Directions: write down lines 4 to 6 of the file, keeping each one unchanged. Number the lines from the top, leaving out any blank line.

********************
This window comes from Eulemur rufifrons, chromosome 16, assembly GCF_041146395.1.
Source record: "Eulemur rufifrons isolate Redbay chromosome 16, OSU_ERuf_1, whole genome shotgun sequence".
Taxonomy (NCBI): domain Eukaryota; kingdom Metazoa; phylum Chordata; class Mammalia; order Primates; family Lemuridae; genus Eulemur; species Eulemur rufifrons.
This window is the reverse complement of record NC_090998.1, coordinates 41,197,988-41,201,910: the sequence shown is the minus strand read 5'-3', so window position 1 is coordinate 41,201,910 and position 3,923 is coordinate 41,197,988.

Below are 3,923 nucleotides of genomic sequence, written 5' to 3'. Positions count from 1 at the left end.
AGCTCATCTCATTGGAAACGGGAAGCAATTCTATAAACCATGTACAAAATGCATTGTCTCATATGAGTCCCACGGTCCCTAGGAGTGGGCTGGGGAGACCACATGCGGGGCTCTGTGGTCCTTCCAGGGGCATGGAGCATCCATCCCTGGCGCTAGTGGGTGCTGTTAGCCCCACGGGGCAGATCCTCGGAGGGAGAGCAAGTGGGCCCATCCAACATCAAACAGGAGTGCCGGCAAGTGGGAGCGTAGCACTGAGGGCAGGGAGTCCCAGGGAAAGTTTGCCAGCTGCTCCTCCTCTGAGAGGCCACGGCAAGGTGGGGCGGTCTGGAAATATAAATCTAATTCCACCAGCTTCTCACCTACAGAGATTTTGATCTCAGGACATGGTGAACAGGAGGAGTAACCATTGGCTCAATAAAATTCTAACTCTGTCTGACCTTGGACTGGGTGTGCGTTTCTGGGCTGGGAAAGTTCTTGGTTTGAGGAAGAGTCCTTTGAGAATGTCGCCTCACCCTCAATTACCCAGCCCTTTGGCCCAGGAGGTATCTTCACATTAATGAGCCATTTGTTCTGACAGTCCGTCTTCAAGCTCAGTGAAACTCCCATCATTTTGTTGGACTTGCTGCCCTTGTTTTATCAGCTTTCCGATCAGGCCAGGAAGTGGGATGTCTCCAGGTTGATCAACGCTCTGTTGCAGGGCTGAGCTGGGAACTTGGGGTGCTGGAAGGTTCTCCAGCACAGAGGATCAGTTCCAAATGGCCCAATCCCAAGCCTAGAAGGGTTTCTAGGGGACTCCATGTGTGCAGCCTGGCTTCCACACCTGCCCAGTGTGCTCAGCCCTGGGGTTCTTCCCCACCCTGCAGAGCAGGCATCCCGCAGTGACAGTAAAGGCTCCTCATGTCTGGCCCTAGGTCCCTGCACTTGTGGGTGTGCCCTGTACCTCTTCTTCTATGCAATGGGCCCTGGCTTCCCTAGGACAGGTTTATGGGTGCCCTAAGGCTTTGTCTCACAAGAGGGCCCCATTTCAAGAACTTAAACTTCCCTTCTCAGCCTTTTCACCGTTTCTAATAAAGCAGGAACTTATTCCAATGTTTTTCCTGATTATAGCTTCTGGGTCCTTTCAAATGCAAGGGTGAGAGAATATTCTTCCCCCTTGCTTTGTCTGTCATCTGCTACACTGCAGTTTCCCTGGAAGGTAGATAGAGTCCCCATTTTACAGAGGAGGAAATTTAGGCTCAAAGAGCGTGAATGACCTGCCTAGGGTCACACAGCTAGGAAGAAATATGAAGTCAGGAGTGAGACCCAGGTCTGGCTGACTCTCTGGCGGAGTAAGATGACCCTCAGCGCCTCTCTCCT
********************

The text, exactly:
This window is the reverse complement of record NC_090998.1, coordinates 41,197,988-41,201,910: the sequence shown is the minus strand read 5'-3', so window position 1 is coordinate 41,201,910 and position 3,923 is coordinate 41,197,988.

Below are 3,923 nucleotides of genomic sequence, written 5' to 3'. Positions count from 1 at the left end.
AGCTCATCTCATTGGAAACGGGAAGCAATTCTATAAACCATGTACAAAATGCATTGTCTCATATGAGTCCCACGGTCCCTAGGAGTGGGCTGGGGAGACCACATGCGGGGCTCTGTGGTCCTTCCAGGGGCATGGAGCATCCATCCCTGGCGCTAGTGGGTGCTGTTAGCCCCACGGGGCAGATCCTCGGAGGGAGAGCAAGTGGGCCCATCCAACATCAAACAGGAGTGCCGGCAAGTGGGAGCGTAGCACTGAGGGCAGGGAGTCCCAGGGAAAGTTTGCCAGCTGCTCCTCCTCTGAGAGGCCACGGCAAGGTGGGGCGGTCTGGAAATATAAATCTAATTCCACCAGCTTCTCACCTACAGAGATTTTGATCTCAGGACATGGTGAACAGGAGGAGTAACCATTGGCTCAATAAAATTCTAACTCTGTCTGACCTTGGACTGGGTGTGCGTTTCTGGGCTGGGAAAGTTCTTGGTTTGAGGAAGAGTCCTTTGAGAATGTCGCCTCACCCTCAATTACCCAGCCCTTTGGCCCAGGAGGTATCTTCACATTAATGAGCCATTTGTTCTGACAGTCCGTCTTCAAGCTCAGTGAAACTCCCATCATTTTGTTGGACTTGCTGCCCTTGTTTTATCAGCTTTCCGATCAGGCCAGGAAGTGGGATGTCTCCAGGTTGATCAACGCTCTGTTGCAGGGCTGAGCTGGGAACTTGGGGTGCTGGAAGGTTCTCCAGCACAGAGGATCAGTTCCAAATGGCCCAATCCCAAGCCTAGAAGGGTTTCTAGGGGACTCCATGTGTGCAGCCTGGCTTCCACACCTGCCCAGTGTGCTCAGCCCTGGGGTTCTTCCCCACCCTGCAGAGCAGGCATCCCGCAGTGACAGTAAAGGCTCCTCATGTCTGGCCCTAGGTCCCTGCACTTGTGGGTGTGCCCTGTACCTCTTCTTCTATGCAATGGGCCCTGGCTTCCCTAGGACAGGTTTATGGGTGCCCTAAGGCTTTGTCTCACAAGAGGGCCCCATTTCAAGAACTTAAACTTCCCTTCTCAGCCTTTTCACCGTTTCTAATAAAGCAGGAACTTATTCCAATGTTTTTCCTGATTATAGCTTCTGGGTCCTTTCAAATGCAAGGGTGAGAGAATATTCTTCCCCCTTGCTTTGTCTGTCATCTGCTACACTGCAGTTTCCCTGGAAGGTAGATAGAGTCCCCATTTTACAGAGGAGGAAATTTAGGCTCAAAGAGCGTGAATGACCTGCCTAGGGTCACACAGCTAGGAAGAAATATGAAGTCAGGAGTGAGACCCAGGTCTGGCTGACTCTCTGGCGGAGTAAGATGACCCTCAGCGCCTCTCTCCT